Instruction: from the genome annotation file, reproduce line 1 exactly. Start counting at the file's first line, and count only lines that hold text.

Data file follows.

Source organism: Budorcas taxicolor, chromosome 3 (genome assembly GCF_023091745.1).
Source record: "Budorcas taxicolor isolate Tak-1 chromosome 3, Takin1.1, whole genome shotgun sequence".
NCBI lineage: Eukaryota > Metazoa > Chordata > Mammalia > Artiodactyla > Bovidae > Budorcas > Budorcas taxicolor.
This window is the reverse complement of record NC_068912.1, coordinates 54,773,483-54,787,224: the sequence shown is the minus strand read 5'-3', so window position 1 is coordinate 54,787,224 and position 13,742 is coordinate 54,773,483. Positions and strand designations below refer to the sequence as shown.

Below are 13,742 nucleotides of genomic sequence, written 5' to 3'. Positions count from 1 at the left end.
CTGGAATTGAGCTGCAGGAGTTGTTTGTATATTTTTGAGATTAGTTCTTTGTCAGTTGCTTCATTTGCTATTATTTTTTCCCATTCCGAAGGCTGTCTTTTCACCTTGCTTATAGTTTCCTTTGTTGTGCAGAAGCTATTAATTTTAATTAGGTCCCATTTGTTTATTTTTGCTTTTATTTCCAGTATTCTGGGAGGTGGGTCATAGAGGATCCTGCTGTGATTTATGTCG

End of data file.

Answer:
Source organism: Budorcas taxicolor, chromosome 3 (genome assembly GCF_023091745.1).